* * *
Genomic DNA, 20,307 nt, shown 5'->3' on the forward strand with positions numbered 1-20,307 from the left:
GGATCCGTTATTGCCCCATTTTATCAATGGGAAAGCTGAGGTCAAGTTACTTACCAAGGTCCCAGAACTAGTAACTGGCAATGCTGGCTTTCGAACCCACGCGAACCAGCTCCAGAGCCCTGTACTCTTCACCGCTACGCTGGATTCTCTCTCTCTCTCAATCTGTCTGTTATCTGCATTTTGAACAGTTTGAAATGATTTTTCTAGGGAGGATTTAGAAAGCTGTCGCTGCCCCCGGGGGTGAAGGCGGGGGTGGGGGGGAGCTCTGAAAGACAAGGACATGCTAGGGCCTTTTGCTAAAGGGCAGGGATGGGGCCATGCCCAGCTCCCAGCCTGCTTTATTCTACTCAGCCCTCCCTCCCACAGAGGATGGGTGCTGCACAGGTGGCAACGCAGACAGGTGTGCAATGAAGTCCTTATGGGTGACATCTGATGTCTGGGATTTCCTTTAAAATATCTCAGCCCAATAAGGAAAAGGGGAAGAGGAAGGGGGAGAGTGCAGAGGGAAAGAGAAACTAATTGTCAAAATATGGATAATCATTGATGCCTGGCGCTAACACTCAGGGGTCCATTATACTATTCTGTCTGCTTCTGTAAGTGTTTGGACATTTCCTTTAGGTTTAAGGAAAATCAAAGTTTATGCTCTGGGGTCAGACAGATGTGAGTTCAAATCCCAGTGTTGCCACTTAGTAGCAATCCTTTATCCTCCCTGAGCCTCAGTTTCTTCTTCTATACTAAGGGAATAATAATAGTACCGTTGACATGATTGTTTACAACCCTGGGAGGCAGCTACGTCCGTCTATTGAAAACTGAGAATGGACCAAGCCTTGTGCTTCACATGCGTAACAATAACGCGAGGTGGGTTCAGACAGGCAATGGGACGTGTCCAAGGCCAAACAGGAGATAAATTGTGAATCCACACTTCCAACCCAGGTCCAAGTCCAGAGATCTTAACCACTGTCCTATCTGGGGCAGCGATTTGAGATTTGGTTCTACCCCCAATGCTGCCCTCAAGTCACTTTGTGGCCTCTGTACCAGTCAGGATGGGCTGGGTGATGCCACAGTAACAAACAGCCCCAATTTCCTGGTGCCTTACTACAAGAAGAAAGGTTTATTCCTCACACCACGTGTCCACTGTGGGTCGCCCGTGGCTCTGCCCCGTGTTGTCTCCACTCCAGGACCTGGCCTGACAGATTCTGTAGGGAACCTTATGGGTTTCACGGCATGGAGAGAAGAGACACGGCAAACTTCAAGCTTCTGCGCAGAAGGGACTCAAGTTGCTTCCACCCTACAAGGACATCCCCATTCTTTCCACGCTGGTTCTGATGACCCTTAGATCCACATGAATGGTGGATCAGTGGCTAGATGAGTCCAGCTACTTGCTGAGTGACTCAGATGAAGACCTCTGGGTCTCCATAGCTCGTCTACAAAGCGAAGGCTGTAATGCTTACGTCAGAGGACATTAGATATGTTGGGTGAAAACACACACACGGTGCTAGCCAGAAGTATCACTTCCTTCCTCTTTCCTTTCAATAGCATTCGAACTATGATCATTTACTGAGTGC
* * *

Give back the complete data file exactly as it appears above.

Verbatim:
Genomic DNA, 20,307 nt, shown 5'->3' on the forward strand with positions numbered 1-20,307 from the left:
GGATCCGTTATTGCCCCATTTTATCAATGGGAAAGCTGAGGTCAAGTTACTTACCAAGGTCCCAGAACTAGTAACTGGCAATGCTGGCTTTCGAACCCACGCGAACCAGCTCCAGAGCCCTGTACTCTTCACCGCTACGCTGGATTCTCTCTCTCTCTCAATCTGTCTGTTATCTGCATTTTGAACAGTTTGAAATGATTTTTCTAGGGAGGATTTAGAAAGCTGTCGCTGCCCCCGGGGGTGAAGGCGGGGGTGGGGGGGAGCTCTGAAAGACAAGGACATGCTAGGGCCTTTTGCTAAAGGGCAGGGATGGGGCCATGCCCAGCTCCCAGCCTGCTTTATTCTACTCAGCCCTCCCTCCCACAGAGGATGGGTGCTGCACAGGTGGCAACGCAGACAGGTGTGCAATGAAGTCCTTATGGGTGACATCTGATGTCTGGGATTTCCTTTAAAATATCTCAGCCCAATAAGGAAAAGGGGAAGAGGAAGGGGGAGAGTGCAGAGGGAAAGAGAAACTAATTGTCAAAATATGGATAATCATTGATGCCTGGCGCTAACACTCAGGGGTCCATTATACTATTCTGTCTGCTTCTGTAAGTGTTTGGACATTTCCTTTAGGTTTAAGGAAAATCAAAGTTTATGCTCTGGGGTCAGACAGATGTGAGTTCAAATCCCAGTGTTGCCACTTAGTAGCAATCCTTTATCCTCCCTGAGCCTCAGTTTCTTCTTCTATACTAAGGGAATAATAATAGTACCGTTGACATGATTGTTTACAACCCTGGGAGGCAGCTACGTCCGTCTATTGAAAACTGAGAATGGACCAAGCCTTGTGCTTCACATGCGTAACAATAACGCGAGGTGGGTTCAGACAGGCAATGGGACGTGTCCAAGGCCAAACAGGAGATAAATTGTGAATCCACACTTCCAACCCAGGTCCAAGTCCAGAGATCTTAACCACTGTCCTATCTGGGGCAGCGATTTGAGATTTGGTTCTACCCCCAATGCTGCCCTCAAGTCACTTTGTGGCCTCTGTACCAGTCAGGATGGGCTGGGTGATGCCACAGTAACAAACAGCCCCAATTTCCTGGTGCCTTACTACAAGAAGAAAGGTTTATTCCTCACACCACGTGTCCACTGTGGGTCGCCCGTGGCTCTGCCCCGTGTTGTCTCCACTCCAGGACCTGGCCTGACAGATTCTGTAGGGAACCTTATGGGTTTCACGGCATGGAGAGAAGAGACACGGCAAACTTCAAGCTTCTGCGCAGAAGGGACTCAAGTTGCTTCCACCCTACAAGGACATCCCCATTCTTTCCACGCTGGTTCTGATGACCCTTAGATCCACATGAATGGTGGATCAGTGGCTAGATGAGTCCAGCTACTTGCTGAGTGACTCAGATGAAGACCTCTGGGTCTCCATAGCTCGTCTACAAAGCGAAGGCTGTAATGCTTACGTCAGAGGACATTAGATATGTTGGGTGAAAACACACACACGGTGCTAGCCAGAAGTATCACTTCCTTCCTCTTTCCTTTCAATAGCATTCGAACTATGATCATTTACTGAGTGC